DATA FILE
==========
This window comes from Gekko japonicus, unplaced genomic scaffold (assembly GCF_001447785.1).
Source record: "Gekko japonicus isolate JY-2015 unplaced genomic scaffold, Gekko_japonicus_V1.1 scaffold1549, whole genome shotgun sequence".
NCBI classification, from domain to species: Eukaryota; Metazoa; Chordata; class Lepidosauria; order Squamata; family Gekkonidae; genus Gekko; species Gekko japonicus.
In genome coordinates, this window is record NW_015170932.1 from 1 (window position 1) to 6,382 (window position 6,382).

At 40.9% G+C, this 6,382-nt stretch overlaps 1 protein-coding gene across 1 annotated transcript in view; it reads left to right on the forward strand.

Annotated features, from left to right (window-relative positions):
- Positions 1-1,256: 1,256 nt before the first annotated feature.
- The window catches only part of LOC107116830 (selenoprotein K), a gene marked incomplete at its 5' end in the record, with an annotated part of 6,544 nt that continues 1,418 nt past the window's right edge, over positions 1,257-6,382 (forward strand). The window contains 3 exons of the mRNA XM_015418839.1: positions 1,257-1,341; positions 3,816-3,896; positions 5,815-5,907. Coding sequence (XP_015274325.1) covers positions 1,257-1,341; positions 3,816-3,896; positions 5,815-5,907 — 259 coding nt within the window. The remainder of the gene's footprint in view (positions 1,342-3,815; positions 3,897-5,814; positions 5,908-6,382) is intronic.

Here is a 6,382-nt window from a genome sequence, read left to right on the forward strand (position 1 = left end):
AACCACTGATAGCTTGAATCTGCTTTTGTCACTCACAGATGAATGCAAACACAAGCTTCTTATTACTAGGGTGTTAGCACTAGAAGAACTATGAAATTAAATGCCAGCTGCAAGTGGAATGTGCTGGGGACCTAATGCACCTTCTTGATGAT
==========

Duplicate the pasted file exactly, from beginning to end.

This window comes from Gekko japonicus, unplaced genomic scaffold (assembly GCF_001447785.1).
Source record: "Gekko japonicus isolate JY-2015 unplaced genomic scaffold, Gekko_japonicus_V1.1 scaffold1549, whole genome shotgun sequence".
NCBI classification, from domain to species: Eukaryota; Metazoa; Chordata; class Lepidosauria; order Squamata; family Gekkonidae; genus Gekko; species Gekko japonicus.
In genome coordinates, this window is record NW_015170932.1 from 1 (window position 1) to 6,382 (window position 6,382).

At 40.9% G+C, this 6,382-nt stretch overlaps 1 protein-coding gene across 1 annotated transcript in view; it reads left to right on the forward strand.

Annotated features, from left to right (window-relative positions):
- Positions 1-1,256: 1,256 nt before the first annotated feature.
- The window catches only part of LOC107116830 (selenoprotein K), a gene marked incomplete at its 5' end in the record, with an annotated part of 6,544 nt that continues 1,418 nt past the window's right edge, over positions 1,257-6,382 (forward strand). The window contains 3 exons of the mRNA XM_015418839.1: positions 1,257-1,341; positions 3,816-3,896; positions 5,815-5,907. Coding sequence (XP_015274325.1) covers positions 1,257-1,341; positions 3,816-3,896; positions 5,815-5,907 — 259 coding nt within the window. The remainder of the gene's footprint in view (positions 1,342-3,815; positions 3,897-5,814; positions 5,908-6,382) is intronic.

Here is a 6,382-nt window from a genome sequence, read left to right on the forward strand (position 1 = left end):
AACCACTGATAGCTTGAATCTGCTTTTGTCACTCACAGATGAATGCAAACACAAGCTTCTTATTACTAGGGTGTTAGCACTAGAAGAACTATGAAATTAAATGCCAGCTGCAAGTGGAATGTGCTGGGGACCTAATGCACCTTCTTGATGAT